Education was a major concern of J. Krishnamurti, a radical thinker and educator. For him, the development of the total individual was important, rather than only knowledge and skills.
J Krishnamurti is now considered to be one of the most radical thinkers and educators of recent times. Travelling the world over for a period of more than six decades, he pointed out the urgent need for a transformation of the psyche, without which the survival of humanity would be threatened. This transformation included a deep inquiry into the nature of the self.
Education, a central concern of his, is an integral part of such an inquiry. He held wide-ranging talks and discussions with thinkers, teachers and students on the significance of right education. In a world in which true morality seemed to be fast disappearing, it was of vital importance to him that educators and young minds engage with questions that were fundamental to the human psyche – the nature of fear, prejudice and violence. Educators and teachers were challenged to respond to these questions not just intellectually, but with the whole of their attention.
Educators everywhere would probably agree that one of the aims of education is to bring about an intelligent mind. However, the term ‘intelligence’ is usually synonymous with competence or excellence in a particular field – be it science, medicine, engineering or mathematics. Students in educational institutes, both school and university, are trained for extended periods of time to achieve competence or excellence in a particular field. The term ‘intelligence’ is hardly if ever applied to dealing with life, with the problems of society, or the problems of the individual. Krishnamurti made a distinction between intelligence, and the cultivation of knowledge and skills. The development of knowledge and skills helps an individual function in society. However, the development of the total individual – who thinks sanely, objectively, who is sensitive to the problems of life – the emotional, intellectual and psychological problems, has not been a central concern of education. (Life Ahead; p.10; Krishnamurti on Education, p.29)
The total development of the individual student is possible only if she can be helped to know her own deep capacities. Comparing one student with another does not bring about knowledge of the deeper capacities of the child. Comparison and competition have generally been seen as stimuli to learning, but they only breed envy, insecurity and fear. As most parents would like their children to have successful careers, this method has been used without the need to find out what the student’s deeper interests are.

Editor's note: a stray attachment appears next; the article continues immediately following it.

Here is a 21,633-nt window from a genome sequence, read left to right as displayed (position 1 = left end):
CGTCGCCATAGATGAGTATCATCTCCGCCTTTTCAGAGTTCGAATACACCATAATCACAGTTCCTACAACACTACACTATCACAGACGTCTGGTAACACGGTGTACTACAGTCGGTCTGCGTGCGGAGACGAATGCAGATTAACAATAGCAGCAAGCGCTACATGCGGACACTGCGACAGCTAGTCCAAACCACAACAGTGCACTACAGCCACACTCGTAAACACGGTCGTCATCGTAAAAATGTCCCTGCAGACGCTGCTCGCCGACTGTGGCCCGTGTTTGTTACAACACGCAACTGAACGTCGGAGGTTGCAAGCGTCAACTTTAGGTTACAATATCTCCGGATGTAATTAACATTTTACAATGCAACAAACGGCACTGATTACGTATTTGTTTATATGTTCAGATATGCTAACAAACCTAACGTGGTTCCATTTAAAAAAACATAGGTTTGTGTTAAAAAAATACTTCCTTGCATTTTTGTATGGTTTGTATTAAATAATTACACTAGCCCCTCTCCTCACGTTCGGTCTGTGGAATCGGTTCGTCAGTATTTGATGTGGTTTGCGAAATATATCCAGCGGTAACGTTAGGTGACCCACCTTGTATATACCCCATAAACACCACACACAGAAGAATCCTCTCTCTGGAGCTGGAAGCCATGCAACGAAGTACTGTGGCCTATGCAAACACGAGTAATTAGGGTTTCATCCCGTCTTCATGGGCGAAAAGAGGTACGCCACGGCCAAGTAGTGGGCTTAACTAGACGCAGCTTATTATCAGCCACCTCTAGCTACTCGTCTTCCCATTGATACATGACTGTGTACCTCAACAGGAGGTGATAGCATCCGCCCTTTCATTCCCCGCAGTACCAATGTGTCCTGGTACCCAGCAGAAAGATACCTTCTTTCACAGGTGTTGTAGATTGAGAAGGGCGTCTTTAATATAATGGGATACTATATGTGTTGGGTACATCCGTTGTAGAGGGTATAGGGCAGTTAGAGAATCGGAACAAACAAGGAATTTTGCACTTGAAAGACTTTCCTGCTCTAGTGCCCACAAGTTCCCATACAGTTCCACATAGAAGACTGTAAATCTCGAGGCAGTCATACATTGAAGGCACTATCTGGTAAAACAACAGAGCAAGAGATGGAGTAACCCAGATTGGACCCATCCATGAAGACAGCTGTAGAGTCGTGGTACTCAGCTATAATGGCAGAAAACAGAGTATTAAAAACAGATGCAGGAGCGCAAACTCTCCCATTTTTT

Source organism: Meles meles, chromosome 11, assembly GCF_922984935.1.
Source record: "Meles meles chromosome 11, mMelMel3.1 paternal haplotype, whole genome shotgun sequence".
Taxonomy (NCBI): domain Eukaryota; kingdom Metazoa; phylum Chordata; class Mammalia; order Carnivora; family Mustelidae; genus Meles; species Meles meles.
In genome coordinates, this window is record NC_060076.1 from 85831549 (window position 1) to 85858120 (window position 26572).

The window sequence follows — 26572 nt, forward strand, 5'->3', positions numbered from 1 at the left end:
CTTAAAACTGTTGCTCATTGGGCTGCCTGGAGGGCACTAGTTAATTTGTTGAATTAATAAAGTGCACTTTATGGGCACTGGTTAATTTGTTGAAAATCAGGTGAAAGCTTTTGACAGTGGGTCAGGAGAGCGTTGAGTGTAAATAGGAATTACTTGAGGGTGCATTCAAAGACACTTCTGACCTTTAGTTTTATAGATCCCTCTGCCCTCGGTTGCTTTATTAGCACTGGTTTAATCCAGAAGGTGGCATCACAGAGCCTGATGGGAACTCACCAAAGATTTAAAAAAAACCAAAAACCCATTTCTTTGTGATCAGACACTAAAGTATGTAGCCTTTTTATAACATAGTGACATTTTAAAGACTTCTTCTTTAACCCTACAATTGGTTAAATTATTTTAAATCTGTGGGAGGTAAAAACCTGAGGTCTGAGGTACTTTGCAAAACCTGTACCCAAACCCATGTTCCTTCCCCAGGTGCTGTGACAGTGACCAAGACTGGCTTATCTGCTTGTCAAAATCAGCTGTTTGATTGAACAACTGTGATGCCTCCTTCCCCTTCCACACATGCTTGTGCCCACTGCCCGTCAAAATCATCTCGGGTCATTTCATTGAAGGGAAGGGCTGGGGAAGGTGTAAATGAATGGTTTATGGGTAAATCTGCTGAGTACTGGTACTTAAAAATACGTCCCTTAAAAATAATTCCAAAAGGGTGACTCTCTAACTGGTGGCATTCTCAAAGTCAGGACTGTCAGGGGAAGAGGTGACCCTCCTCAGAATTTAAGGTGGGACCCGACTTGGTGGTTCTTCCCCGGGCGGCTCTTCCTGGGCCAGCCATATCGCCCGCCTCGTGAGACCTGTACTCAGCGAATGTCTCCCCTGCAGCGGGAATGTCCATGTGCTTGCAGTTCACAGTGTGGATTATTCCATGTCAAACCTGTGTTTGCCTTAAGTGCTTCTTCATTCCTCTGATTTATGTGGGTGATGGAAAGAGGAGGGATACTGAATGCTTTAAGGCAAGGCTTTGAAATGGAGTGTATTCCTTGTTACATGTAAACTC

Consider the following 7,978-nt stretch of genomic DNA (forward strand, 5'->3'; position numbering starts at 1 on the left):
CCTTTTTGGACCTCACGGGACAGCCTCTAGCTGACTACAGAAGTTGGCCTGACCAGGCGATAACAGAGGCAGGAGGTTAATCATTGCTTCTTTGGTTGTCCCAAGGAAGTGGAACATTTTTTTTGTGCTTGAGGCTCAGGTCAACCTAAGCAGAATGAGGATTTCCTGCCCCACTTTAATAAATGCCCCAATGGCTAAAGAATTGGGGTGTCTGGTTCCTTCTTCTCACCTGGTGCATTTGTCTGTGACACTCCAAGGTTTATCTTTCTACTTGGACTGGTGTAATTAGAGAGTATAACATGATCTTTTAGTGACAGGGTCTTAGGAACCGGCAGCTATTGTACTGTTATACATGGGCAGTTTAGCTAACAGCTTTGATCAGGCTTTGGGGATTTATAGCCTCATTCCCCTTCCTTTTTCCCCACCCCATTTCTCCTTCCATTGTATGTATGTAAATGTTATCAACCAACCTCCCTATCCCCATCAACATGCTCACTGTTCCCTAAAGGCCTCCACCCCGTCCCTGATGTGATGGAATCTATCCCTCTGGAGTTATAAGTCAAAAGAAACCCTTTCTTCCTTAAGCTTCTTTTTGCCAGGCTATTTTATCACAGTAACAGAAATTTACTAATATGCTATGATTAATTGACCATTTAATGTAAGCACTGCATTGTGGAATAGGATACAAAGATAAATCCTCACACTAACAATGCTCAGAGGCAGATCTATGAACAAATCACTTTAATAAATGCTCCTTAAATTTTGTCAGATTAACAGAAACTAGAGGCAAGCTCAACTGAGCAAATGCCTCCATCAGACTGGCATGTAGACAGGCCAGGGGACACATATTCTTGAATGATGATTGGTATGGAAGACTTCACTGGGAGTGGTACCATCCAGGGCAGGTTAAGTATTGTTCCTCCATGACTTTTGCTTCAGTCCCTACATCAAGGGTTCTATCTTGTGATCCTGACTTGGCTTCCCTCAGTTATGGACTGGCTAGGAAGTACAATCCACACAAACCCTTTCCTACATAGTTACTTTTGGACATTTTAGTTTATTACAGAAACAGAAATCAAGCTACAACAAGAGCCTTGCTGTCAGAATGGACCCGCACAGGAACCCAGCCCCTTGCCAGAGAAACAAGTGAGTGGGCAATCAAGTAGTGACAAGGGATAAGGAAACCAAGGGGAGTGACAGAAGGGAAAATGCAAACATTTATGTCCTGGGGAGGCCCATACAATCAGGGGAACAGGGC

“The child’s natural curiosity, the urge to learn exists from the very beginning, and surely this should be intelligently encouraged continually, so that it remains vital and without distortion, and this will gradually lead him to the study of a variety of subjects. If this eagerness to learn is encouraged in the child at all times, then his study of mathematics, geography, history, science or any other subject will not be a problem to the child or the educator. Learning is facilitated when there is an atmosphere of happy affection and thoughtful care.” (Life Ahead, p.12)
How should the teacher help a student be very sensitive? In his talks and writings to students, Krishnamurti often drew their attention to listening, looking and observation, especially while in themidst of natural surroundings. Listening very attentively to the song of the bird, looking at its shape and colour, completely, without the intrusion of thoughts and feelings; looking at the flow of the river without wanting to do anything about it, brings about freedom of observation. Consider a classroom situation, in which children are instructed to learn from books. Traditionally, a child is instructed to concentrate on her lesson; otherwise, there is no learning. However, if the child’s gaze moves to a lizard on the wall, her gaze could be allowed to rest there as she perhaps watches the shape, colour and movements of the lizard with an intensity of interest that the book cannot evoke.
Freedom, however, does not mean doing what one likes. “If you say ‘I will do what I like. I will turn up for my meals when I like; I will come to the class when I like…’ – you create disorder.” (K on Education, p.38) Taking others into consideration, being polite, and concerned about other people, is all part of order, which brings about freedom.
While this order is relatively easy for an alert young mind to grasp, Krishnamurti was concerned that the older child was increasingly drawn into a world very similar to that of the adult. This, he said, is primarily because of the process of image making that the young mind begins to get caught up in. He saw this as destructive of the child and his creativity. The child has images about himself, which grow increasingly stronger, and there is a preoccupation with oneself – what others think, what one is capable of, and so on. The image is thus a source of enriching oneself, or on comparison with others, proves to be frustrating. These images create conflict, and therefore dull the mind. (K on Education)
These questions are a small sample of the vast number of talks, dialogues and discussions that Krishnamurti held with educators, teachers and students. While he never denied the need for developing a sharp, clear and critical mind, he saw the central concern of education as the development of the whole human being, capable of looking at his own problems, and that of society and the world, with clarity and sensitivity.
Deepa Onkar has been a teacher at CFL, Bangalore, and is an editor based in Chennai. She can be reached at firstname.lastname@example.org.